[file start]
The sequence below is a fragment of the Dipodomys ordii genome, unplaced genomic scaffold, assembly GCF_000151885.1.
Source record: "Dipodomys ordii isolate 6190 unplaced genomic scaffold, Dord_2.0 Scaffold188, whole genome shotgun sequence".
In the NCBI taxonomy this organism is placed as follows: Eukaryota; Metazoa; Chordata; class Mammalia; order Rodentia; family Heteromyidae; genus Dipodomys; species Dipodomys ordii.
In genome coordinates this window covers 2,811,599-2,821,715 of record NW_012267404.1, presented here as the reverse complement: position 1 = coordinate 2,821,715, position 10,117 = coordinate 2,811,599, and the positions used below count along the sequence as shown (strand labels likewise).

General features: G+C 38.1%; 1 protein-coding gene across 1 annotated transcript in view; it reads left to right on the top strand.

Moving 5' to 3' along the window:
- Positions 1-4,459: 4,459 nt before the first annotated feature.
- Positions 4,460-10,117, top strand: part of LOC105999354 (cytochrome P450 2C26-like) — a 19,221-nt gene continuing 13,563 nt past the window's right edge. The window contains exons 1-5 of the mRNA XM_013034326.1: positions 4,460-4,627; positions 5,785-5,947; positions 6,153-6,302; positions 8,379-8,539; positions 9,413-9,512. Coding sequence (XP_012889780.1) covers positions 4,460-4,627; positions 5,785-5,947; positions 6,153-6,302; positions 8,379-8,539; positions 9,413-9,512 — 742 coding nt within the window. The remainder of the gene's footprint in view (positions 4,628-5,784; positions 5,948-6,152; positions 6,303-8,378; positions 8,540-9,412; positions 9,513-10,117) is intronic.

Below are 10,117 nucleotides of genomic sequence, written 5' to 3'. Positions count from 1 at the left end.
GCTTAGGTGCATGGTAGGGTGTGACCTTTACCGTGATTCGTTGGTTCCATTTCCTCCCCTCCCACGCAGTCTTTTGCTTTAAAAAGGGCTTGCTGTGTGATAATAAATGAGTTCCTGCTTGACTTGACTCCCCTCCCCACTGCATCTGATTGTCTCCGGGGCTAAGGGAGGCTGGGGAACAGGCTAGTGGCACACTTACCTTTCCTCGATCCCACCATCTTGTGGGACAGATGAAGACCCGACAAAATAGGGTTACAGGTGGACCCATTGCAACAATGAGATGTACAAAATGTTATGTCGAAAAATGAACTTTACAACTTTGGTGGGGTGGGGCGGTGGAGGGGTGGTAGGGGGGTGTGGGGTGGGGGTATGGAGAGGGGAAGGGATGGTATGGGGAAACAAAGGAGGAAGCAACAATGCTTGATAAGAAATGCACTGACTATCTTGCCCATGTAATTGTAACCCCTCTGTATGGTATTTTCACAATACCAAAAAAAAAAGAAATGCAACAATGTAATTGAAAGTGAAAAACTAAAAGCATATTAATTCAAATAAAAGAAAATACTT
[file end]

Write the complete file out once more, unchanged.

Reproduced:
The sequence below is a fragment of the Dipodomys ordii genome, unplaced genomic scaffold, assembly GCF_000151885.1.
Source record: "Dipodomys ordii isolate 6190 unplaced genomic scaffold, Dord_2.0 Scaffold188, whole genome shotgun sequence".
In the NCBI taxonomy this organism is placed as follows: Eukaryota; Metazoa; Chordata; class Mammalia; order Rodentia; family Heteromyidae; genus Dipodomys; species Dipodomys ordii.
In genome coordinates this window covers 2,811,599-2,821,715 of record NW_012267404.1, presented here as the reverse complement: position 1 = coordinate 2,821,715, position 10,117 = coordinate 2,811,599, and the positions used below count along the sequence as shown (strand labels likewise).

General features: G+C 38.1%; 1 protein-coding gene across 1 annotated transcript in view; it reads left to right on the top strand.

Moving 5' to 3' along the window:
- Positions 1-4,459: 4,459 nt before the first annotated feature.
- Positions 4,460-10,117, top strand: part of LOC105999354 (cytochrome P450 2C26-like) — a 19,221-nt gene continuing 13,563 nt past the window's right edge. The window contains exons 1-5 of the mRNA XM_013034326.1: positions 4,460-4,627; positions 5,785-5,947; positions 6,153-6,302; positions 8,379-8,539; positions 9,413-9,512. Coding sequence (XP_012889780.1) covers positions 4,460-4,627; positions 5,785-5,947; positions 6,153-6,302; positions 8,379-8,539; positions 9,413-9,512 — 742 coding nt within the window. The remainder of the gene's footprint in view (positions 4,628-5,784; positions 5,948-6,152; positions 6,303-8,378; positions 8,540-9,412; positions 9,513-10,117) is intronic.

Below are 10,117 nucleotides of genomic sequence, written 5' to 3'. Positions count from 1 at the left end.
GCTTAGGTGCATGGTAGGGTGTGACCTTTACCGTGATTCGTTGGTTCCATTTCCTCCCCTCCCACGCAGTCTTTTGCTTTAAAAAGGGCTTGCTGTGTGATAATAAATGAGTTCCTGCTTGACTTGACTCCCCTCCCCACTGCATCTGATTGTCTCCGGGGCTAAGGGAGGCTGGGGAACAGGCTAGTGGCACACTTACCTTTCCTCGATCCCACCATCTTGTGGGACAGATGAAGACCCGACAAAATAGGGTTACAGGTGGACCCATTGCAACAATGAGATGTACAAAATGTTATGTCGAAAAATGAACTTTACAACTTTGGTGGGGTGGGGCGGTGGAGGGGTGGTAGGGGGGTGTGGGGTGGGGGTATGGAGAGGGGAAGGGATGGTATGGGGAAACAAAGGAGGAAGCAACAATGCTTGATAAGAAATGCACTGACTATCTTGCCCATGTAATTGTAACCCCTCTGTATGGTATTTTCACAATACCAAAAAAAAAAGAAATGCAACAATGTAATTGAAAGTGAAAAACTAAAAGCATATTAATTCAAATAAAAGAAAATACTT